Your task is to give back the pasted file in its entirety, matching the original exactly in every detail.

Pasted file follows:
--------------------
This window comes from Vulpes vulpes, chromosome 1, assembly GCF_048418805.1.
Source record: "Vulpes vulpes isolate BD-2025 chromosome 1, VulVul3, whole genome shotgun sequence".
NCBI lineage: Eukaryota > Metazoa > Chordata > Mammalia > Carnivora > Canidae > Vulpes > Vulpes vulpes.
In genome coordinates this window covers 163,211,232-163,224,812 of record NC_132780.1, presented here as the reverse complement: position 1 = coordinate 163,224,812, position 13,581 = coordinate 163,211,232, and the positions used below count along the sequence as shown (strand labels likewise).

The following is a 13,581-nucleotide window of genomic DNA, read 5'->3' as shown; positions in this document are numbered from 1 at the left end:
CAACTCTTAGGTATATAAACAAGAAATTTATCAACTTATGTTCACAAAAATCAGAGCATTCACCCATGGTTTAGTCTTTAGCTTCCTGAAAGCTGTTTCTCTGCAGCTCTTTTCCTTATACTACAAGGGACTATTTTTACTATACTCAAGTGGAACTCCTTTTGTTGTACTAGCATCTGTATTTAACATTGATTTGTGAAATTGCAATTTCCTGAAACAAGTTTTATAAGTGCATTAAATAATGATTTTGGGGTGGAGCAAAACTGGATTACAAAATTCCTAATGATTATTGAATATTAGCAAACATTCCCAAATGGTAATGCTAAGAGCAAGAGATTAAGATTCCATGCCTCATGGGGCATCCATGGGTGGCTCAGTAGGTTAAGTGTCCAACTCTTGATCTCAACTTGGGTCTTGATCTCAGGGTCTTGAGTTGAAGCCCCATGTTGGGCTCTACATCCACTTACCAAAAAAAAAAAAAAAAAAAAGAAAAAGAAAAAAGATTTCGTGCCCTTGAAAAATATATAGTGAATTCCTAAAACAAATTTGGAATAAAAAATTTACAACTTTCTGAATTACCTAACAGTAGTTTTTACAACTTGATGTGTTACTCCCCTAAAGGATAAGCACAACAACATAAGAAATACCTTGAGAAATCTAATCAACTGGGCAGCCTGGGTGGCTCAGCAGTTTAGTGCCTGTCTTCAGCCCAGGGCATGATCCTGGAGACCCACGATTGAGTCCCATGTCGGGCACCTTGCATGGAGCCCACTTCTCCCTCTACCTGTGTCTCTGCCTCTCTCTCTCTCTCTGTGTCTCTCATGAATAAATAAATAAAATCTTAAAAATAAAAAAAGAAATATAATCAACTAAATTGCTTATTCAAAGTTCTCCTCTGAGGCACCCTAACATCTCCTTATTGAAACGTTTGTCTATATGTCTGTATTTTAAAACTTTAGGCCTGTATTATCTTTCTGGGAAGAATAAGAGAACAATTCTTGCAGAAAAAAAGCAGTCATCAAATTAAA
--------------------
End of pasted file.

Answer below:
This window comes from Vulpes vulpes, chromosome 1, assembly GCF_048418805.1.
Source record: "Vulpes vulpes isolate BD-2025 chromosome 1, VulVul3, whole genome shotgun sequence".
NCBI lineage: Eukaryota > Metazoa > Chordata > Mammalia > Carnivora > Canidae > Vulpes > Vulpes vulpes.
In genome coordinates this window covers 163,211,232-163,224,812 of record NC_132780.1, presented here as the reverse complement: position 1 = coordinate 163,224,812, position 13,581 = coordinate 163,211,232, and the positions used below count along the sequence as shown (strand labels likewise).

The following is a 13,581-nucleotide window of genomic DNA, read 5'->3' as shown; positions in this document are numbered from 1 at the left end:
CAACTCTTAGGTATATAAACAAGAAATTTATCAACTTATGTTCACAAAAATCAGAGCATTCACCCATGGTTTAGTCTTTAGCTTCCTGAAAGCTGTTTCTCTGCAGCTCTTTTCCTTATACTACAAGGGACTATTTTTACTATACTCAAGTGGAACTCCTTTTGTTGTACTAGCATCTGTATTTAACATTGATTTGTGAAATTGCAATTTCCTGAAACAAGTTTTATAAGTGCATTAAATAATGATTTTGGGGTGGAGCAAAACTGGATTACAAAATTCCTAATGATTATTGAATATTAGCAAACATTCCCAAATGGTAATGCTAAGAGCAAGAGATTAAGATTCCATGCCTCATGGGGCATCCATGGGTGGCTCAGTAGGTTAAGTGTCCAACTCTTGATCTCAACTTGGGTCTTGATCTCAGGGTCTTGAGTTGAAGCCCCATGTTGGGCTCTACATCCACTTACCAAAAAAAAAAAAAAAAAAAAGAAAAAGAAAAAAGATTTCGTGCCCTTGAAAAATATATAGTGAATTCCTAAAACAAATTTGGAATAAAAAATTTACAACTTTCTGAATTACCTAACAGTAGTTTTTACAACTTGATGTGTTACTCCCCTAAAGGATAAGCACAACAACATAAGAAATACCTTGAGAAATCTAATCAACTGGGCAGCCTGGGTGGCTCAGCAGTTTAGTGCCTGTCTTCAGCCCAGGGCATGATCCTGGAGACCCACGATTGAGTCCCATGTCGGGCACCTTGCATGGAGCCCACTTCTCCCTCTACCTGTGTCTCTGCCTCTCTCTCTCTCTCTGTGTCTCTCATGAATAAATAAATAAAATCTTAAAAATAAAAAAAGAAATATAATCAACTAAATTGCTTATTCAAAGTTCTCCTCTGAGGCACCCTAACATCTCCTTATTGAAACGTTTGTCTATATGTCTGTATTTTAAAACTTTAGGCCTGTATTATCTTTCTGGGAAGAATAAGAGAACAATTCTTGCAGAAAAAAAGCAGTCATCAAATTAAA